Polycystic Ovarian Syndrome - Series 2
There was a general belief in my area while growing up that women who had facial hair were wicked. I don’t know how that assertion came about but we believed it based on experiences and stories.
Those women probably had PCOS and were unfortunately being body shamed. Although facial hair is a symptom of PCOS, not everyone with facial hair has PCOS. This article will focus on the symptoms of PCOS and other health challenges associated with it.
How do I know if I have PCOS?
Symptoms of PCOS are mainly a result of hormonal abnormalities. They may start soon after you have your first menses or when you’re between the ages of 20 and 30 years.
The 1st article in this series mentioned that the presence of 2 out of 3 main symptoms is enough to make a diagnosis of PCOS. In addition to these, there are other symptoms of PCOS as well as health challenges or complications associated with the symptoms of PCOS.
The symptoms of PCOS can be reproductive, metabolic, or psychological.
Reproductive system symptoms
In PCOS, higher androgen levels (male hormones) including testosterone can interfere with normal levels of female hormones.
In addition, people who have PCOS have higher levels of inflammation with the release of chemicals called cytokines. These cytokines cause a reduction in the actions of the female hormone, follicle-stimulating hormone (FSH) that causes ovarian follicles to grow and release egg(s). FSH also causes the release of other hormones such as oestrogen and progesterone.
The reduction in the action of FSH means that the follicles stop growing and the eggs hardly get large enough to be released. Hence, the lack of ovulation and difficulty with conception (infertility).
When this imbalance of hormones ensues, symptoms include:
- Lack of ovulation
- Irregular menstrual periods
- Pimples may start during puberty and persist well into your twenties and thirties
- Reduction or loss of scalp hair (alopecia) in the same pattern as male baldness.
- Excess hair growth in the face, chest, tummy and upper thighs.
People who have PCOS have more fat distributed around their tummy and internal organs. This contributes to the resistance of the body tissues to the actions of insulin. Insulin compels the body tissues to take up glucose from the blood and thereby reduces blood glucose. When the body does not respond by taking up glucose, the pancreas produces even more insulin. High insulin levels further increase the action of male sex hormones and the body resists the uptake of glucose.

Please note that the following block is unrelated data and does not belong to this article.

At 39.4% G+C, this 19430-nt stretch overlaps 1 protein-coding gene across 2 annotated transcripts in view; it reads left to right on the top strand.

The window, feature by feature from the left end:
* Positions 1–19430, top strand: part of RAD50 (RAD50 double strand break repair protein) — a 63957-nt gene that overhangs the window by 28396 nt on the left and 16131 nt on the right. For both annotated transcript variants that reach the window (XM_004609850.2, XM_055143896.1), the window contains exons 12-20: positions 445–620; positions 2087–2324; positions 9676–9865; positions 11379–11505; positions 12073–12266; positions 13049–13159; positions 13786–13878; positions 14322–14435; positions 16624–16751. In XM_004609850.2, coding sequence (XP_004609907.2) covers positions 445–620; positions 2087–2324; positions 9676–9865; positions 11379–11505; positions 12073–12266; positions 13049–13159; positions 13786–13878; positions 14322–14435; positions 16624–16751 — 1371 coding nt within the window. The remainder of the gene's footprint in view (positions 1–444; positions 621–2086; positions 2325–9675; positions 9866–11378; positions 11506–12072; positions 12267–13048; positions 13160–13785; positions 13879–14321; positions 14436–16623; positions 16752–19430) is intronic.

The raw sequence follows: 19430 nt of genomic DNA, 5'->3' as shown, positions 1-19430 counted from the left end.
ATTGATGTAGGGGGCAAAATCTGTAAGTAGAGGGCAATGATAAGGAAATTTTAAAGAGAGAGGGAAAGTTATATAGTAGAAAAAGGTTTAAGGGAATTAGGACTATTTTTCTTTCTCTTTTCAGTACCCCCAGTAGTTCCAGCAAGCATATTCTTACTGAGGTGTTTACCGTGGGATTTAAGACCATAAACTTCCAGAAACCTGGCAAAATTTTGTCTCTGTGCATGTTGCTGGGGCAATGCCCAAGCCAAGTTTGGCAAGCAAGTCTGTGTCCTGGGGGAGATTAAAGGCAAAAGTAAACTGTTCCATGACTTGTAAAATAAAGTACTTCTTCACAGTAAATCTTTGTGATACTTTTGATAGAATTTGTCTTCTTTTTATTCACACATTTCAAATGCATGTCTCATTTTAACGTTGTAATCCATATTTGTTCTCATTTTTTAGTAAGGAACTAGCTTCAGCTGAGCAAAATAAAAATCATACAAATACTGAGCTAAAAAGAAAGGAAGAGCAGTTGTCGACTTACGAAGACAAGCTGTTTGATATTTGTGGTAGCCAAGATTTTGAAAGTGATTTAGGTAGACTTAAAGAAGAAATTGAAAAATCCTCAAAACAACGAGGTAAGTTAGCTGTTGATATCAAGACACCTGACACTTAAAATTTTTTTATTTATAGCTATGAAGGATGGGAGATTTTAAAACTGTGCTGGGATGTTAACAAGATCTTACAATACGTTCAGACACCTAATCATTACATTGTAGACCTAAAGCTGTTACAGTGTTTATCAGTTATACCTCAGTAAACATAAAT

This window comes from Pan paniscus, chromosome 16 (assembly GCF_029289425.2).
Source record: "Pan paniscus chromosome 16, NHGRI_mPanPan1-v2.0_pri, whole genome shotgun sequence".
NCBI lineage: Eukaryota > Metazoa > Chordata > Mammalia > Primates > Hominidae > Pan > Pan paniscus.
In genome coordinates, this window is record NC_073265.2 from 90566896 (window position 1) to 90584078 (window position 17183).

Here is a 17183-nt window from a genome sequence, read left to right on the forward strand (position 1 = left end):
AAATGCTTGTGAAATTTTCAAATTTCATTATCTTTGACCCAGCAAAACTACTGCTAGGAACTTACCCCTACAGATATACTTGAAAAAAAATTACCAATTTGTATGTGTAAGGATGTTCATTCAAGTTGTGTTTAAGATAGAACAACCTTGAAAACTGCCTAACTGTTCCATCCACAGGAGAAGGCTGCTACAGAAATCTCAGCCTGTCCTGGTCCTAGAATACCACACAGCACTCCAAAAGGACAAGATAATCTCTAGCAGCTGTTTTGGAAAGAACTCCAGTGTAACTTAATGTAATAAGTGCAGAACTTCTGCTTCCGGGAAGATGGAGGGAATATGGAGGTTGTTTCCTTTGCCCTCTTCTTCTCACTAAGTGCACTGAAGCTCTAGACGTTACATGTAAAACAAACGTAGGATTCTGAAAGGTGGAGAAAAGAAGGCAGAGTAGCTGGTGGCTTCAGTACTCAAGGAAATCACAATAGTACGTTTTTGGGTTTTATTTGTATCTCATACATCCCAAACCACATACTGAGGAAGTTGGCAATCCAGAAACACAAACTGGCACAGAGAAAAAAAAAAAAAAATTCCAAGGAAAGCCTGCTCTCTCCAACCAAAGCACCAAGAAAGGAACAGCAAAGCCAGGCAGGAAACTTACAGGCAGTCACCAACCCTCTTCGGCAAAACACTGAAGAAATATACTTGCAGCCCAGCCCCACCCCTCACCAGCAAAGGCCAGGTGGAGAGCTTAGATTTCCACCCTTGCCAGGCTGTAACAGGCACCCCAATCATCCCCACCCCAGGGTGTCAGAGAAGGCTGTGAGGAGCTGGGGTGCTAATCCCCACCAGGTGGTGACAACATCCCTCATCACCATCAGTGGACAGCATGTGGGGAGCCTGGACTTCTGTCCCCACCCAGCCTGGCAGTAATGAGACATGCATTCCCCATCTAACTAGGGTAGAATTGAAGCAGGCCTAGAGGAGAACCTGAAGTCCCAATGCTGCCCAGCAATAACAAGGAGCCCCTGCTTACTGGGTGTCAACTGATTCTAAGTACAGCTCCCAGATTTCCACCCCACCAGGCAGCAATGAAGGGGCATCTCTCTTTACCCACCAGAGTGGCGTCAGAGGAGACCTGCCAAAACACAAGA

This condition is called insulin resistance which leads to high levels of insulin in the blood. Insulin resistance can lead to
Physical symptoms of PCOS are associated with body shaming which may lead to poor self-esteem and may affect the perception of self in terms of body image and identity. Psychological problems associated with PCOS include:
- Mood problems such as anxiety and depression. Women who have PCOS have significantly higher anxiety particularly if they also struggle with infertility
- Depression is more common in those who are overweight and have high male sex hormone levels
- Eating disorders such as bulimia and anorexia Nervosa are also more common
- Poor quality of life
Other Health Challenges Associated with PCOS
In addition to the symptoms above, other health problems associated with PCOS can be complications of some symptoms. They are as follows:
- Acanthosis Nigricans: This is a skin disorder characterised by black skin patches, especially around skin folds such as the neck and armpit. It occurs as a result of insulin resistance
- High blood pressure
- Sleep apnea: This is a condition in which sleep is interrupted by repeated stops in breathing that last a few seconds. Obesity contributes to the development of this condition.
- Endometrial cancer is up to 17 times more common in women with PCOS than in the general population. This is because the lining of the womb (endometrium) is exposed to high levels of estrogen for a long time. They don’t get to shed the endometrial lining often due to infrequent menses. Insulin resistance and obesity also contribute to this.
- Hidradenitis suppurativa: A skin condition characterized by bumps and boils in the armpits, groin, thighs, and under the breasts associated with PCOS.
Up to 50 percent of women who have PCOS will develop impaired glucose tolerance or type 2 diabetes mellitus by the age of 40 years.
Although there are many symptoms, they are all treatable with medications, diet, and certain lifestyle practices. Treatment depends on the phenotype and symptoms in an individual.